3. State the significance of Public Interest Litigation in the Indian judicial system.

Ans 3. The concept of Public Interest Litigation was devised by the Supreme Court of India to enable the poor and illiterate, who are in the vast majority in our country, to seek justice speedily and comfortably. Now any person from the public, whether directly affected or not, may write an ordinary letter or even a postcard to draw the attention of the High Court or the Supreme Court towards any matter of serious public importance. If the court is convinced that the matter is of public interest, it will take up and decide the case. PIL has proven to be a boon for the common man and has set right a number of wrongs committed by an individual or society.

4. Explain the concept of Lok Adatats. Why are they called People’s Courts?

Ans 4. The process of seeking justice is time-consuming and expensive in our country. Besides, thousands of cases are lying pending in various courts. Lok Adalats have been established to simplify the legal procedures, reduce the cost of litigation and to provide speedy justice. Lok Adalats are normally presided over by a retired judge. The disputing parties plead their cases themselves. No advocate or pleader is allowed to argue the case. Even witnesses are not examined. Efforts are made to settle disputes through compromise, mutual agreement and on-the-spot decisions. Lok Adalats are called people’s courts because they are easily accessible to the common people.

5. Describe the composition of the High Court. Explain the qualifications, tenure and the method of removal of the High Court judges.

Ans 5. Composition: The High Court consists of a Chief Justice and some other judges. The number of judges varies from state to state, depending on its size and population. The Chief Justice of a High Court is appointed by the President of India in consultation with the Chief Justice of the Supreme Court and the Governor of the concerned state. Similarly, the other judges are also appointed by the President on the advice of the Chief Justice of India, the Governor of State and the Chief Justice of the High Court of the concerned state.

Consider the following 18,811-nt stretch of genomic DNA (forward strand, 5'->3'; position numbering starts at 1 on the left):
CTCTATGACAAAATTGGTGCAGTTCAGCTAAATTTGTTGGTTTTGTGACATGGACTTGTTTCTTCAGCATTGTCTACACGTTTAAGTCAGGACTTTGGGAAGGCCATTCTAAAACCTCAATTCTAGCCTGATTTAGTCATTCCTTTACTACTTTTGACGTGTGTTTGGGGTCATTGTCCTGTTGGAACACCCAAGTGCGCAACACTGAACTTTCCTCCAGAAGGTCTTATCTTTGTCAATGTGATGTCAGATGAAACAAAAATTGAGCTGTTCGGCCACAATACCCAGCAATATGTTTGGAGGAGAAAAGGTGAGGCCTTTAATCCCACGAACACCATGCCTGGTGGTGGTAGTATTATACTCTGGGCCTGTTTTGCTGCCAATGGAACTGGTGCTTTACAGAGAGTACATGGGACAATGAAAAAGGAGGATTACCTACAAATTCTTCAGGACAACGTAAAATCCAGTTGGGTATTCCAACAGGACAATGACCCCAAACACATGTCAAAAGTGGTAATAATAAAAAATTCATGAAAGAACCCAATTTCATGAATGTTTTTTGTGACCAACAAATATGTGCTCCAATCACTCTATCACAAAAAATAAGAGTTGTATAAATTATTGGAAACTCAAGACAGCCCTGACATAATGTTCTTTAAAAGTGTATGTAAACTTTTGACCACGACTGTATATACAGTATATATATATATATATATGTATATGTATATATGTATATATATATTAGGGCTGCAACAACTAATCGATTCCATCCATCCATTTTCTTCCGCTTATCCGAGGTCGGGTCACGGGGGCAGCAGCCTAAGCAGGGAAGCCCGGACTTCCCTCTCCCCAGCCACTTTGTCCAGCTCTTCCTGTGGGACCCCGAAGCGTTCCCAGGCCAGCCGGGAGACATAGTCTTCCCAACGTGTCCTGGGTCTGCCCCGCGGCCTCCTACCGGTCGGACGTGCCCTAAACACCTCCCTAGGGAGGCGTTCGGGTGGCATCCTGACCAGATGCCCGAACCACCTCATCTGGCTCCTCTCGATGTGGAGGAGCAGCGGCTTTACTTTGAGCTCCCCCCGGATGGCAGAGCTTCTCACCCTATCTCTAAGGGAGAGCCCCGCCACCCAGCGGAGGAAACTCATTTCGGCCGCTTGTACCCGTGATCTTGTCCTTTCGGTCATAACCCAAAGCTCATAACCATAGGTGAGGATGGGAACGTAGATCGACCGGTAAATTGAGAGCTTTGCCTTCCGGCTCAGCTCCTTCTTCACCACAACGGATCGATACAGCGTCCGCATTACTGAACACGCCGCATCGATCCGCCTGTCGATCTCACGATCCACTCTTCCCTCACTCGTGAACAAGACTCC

Qualifications: Any citizen of India who has been an advocate in one or more High Courts for at least 10 years or holder of a judicial office in Subordinate Courts for a period of 10 years, is eligible for appointment as judge in a High Court. Tenure and Removal: A judge may continue to remain in office till the attainment of 62 years of age. The judges of the High Court can be removed from office by the President of India in the same manner as the judges of the Supreme Court through impeachment.

Value Based Question

According to a recent report, Maharashtra is facing a drought-like situation as the underground water level has decreased alarmingly in many districts. People are facing water scarcity in these areas.

1. What can the citizens do to draw the attention of the Court to the problem of water scarcity?

Ans 1. Citizens can submit water scarcity related news and photographs of particular regions in the court. They can inform the court that many villages and cities in India are facing severe water shortages. Thousands of farmers have committed suicide in regions like Marathwada and Vidarbha of Maharashtra due to drought-like situations. If necessary steps are not taken immediately, then there will be further destruction. On the advice of the court, the government should formulate a plan to come up with a permanent solution of water scarcity.

2. Why is water conservation considered as the need of the hour? Explain.

Ans 2. Water supports all forms of life on the earth and is a very precious natural resource. It is useful in a number of ways, but rapid population growth has fast depleted the reservoirs of freshwater. Deforestation, construction of buildings, roads and industries have also depleted the underground water reserves. One of the significant challenges of the 21st century is access to an adequate supply of clean water. Thus, it is imperative that we manage our water resources carefully and conserve it for future use.